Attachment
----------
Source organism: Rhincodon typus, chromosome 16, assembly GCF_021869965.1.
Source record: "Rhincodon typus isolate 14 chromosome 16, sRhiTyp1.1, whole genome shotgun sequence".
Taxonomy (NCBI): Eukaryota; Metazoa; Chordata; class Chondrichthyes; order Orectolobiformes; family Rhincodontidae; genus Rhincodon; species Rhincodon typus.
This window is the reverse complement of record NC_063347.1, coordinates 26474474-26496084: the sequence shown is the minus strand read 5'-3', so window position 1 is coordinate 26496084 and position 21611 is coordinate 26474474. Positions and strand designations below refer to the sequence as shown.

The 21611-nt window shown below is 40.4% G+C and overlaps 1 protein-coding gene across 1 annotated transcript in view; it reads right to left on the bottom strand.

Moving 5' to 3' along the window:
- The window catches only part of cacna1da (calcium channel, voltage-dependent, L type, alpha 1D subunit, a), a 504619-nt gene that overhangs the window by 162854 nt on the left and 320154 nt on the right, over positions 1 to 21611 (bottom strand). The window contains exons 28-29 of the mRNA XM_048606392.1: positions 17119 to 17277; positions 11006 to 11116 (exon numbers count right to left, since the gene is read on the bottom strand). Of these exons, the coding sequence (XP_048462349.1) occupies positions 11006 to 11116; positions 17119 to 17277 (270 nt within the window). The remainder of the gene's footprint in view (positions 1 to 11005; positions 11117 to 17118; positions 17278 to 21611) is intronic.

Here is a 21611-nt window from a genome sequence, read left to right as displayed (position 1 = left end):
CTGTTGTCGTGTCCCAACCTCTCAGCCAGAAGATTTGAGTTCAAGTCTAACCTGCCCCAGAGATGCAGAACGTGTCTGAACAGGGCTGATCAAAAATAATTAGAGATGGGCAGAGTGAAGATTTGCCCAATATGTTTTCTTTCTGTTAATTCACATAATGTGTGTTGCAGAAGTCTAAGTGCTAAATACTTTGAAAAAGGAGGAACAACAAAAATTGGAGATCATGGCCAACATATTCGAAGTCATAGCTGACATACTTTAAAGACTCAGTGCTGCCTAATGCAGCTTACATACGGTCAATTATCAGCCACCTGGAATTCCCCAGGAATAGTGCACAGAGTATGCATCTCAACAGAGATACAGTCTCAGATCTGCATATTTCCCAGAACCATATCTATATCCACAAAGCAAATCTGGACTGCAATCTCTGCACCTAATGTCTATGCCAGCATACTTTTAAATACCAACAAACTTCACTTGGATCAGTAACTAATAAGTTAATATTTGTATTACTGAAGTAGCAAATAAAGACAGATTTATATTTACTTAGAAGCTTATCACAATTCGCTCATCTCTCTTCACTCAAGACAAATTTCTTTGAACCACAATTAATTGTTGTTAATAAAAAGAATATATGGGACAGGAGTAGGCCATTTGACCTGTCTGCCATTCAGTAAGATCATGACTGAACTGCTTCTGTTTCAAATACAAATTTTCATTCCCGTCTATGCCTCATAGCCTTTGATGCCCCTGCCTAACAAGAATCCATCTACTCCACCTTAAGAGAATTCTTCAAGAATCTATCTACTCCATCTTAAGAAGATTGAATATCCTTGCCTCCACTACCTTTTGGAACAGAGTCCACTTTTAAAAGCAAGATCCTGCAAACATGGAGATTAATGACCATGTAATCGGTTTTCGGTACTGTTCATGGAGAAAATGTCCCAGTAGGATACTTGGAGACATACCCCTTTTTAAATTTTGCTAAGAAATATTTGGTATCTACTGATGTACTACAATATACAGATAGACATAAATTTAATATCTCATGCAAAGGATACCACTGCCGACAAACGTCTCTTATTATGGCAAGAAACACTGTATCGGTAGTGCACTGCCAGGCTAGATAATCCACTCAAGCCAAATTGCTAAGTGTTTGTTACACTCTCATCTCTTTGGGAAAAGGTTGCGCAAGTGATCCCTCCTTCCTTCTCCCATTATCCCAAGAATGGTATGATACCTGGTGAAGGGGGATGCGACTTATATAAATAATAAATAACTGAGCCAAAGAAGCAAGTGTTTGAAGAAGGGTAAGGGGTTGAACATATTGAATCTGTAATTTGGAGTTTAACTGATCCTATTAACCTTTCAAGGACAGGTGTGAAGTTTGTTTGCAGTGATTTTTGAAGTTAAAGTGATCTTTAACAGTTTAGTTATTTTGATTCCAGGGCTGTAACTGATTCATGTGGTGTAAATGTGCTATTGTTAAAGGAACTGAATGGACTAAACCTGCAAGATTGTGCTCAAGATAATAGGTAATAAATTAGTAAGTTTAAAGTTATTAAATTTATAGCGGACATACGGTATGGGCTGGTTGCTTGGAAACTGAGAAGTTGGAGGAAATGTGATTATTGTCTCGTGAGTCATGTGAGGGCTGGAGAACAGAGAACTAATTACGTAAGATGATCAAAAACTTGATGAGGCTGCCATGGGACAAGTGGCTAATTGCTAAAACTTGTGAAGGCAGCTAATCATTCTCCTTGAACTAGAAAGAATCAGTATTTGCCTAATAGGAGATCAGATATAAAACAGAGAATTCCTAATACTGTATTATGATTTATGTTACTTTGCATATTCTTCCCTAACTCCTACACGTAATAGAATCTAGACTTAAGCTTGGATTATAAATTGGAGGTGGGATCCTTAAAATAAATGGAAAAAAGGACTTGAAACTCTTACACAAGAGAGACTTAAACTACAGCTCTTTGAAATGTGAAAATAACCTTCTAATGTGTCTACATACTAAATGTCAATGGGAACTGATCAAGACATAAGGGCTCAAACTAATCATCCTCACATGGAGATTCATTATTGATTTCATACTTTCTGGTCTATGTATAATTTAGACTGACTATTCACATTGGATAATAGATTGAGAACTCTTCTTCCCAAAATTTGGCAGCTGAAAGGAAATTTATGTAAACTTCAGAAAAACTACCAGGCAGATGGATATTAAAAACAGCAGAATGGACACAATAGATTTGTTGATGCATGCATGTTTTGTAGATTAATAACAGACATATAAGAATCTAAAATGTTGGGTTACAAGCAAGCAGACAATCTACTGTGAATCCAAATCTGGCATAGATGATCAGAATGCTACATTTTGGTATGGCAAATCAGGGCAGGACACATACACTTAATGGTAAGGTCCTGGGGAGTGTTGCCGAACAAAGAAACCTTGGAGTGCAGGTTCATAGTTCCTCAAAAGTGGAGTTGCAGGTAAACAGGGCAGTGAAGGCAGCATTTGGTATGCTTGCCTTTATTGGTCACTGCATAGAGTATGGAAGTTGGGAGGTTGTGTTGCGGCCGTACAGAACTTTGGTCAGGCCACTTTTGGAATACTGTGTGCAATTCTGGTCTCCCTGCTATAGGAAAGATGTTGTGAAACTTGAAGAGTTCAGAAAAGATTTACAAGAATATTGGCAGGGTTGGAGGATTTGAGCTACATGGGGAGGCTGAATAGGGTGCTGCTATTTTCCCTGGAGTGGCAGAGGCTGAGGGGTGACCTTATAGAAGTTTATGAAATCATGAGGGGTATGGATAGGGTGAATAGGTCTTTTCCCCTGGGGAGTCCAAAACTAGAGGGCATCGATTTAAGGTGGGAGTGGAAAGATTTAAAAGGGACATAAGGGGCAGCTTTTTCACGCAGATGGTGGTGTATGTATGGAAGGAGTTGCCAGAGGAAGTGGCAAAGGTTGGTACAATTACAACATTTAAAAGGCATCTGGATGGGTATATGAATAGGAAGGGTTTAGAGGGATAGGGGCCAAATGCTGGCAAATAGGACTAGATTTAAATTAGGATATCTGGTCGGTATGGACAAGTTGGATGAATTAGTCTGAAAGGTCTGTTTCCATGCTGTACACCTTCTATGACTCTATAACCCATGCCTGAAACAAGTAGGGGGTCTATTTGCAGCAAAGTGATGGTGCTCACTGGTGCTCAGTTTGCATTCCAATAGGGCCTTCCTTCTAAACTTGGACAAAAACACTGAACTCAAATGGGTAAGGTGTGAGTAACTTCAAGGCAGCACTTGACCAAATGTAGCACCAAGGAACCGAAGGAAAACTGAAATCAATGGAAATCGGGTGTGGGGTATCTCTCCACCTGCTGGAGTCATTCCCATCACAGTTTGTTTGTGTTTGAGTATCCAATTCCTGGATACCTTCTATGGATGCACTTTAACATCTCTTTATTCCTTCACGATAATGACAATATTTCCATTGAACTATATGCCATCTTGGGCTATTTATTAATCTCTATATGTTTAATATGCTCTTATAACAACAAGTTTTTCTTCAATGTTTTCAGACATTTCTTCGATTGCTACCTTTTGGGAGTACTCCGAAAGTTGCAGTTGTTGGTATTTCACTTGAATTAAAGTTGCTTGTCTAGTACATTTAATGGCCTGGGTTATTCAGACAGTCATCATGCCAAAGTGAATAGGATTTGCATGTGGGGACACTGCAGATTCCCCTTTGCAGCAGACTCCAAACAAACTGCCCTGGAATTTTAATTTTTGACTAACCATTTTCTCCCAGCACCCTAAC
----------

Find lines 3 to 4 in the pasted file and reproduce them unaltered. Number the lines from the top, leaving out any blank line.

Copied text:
Taxonomy (NCBI): Eukaryota; Metazoa; Chordata; class Chondrichthyes; order Orectolobiformes; family Rhincodontidae; genus Rhincodon; species Rhincodon typus.
This window is the reverse complement of record NC_063347.1, coordinates 26474474-26496084: the sequence shown is the minus strand read 5'-3', so window position 1 is coordinate 26496084 and position 21611 is coordinate 26474474. Positions and strand designations below refer to the sequence as shown.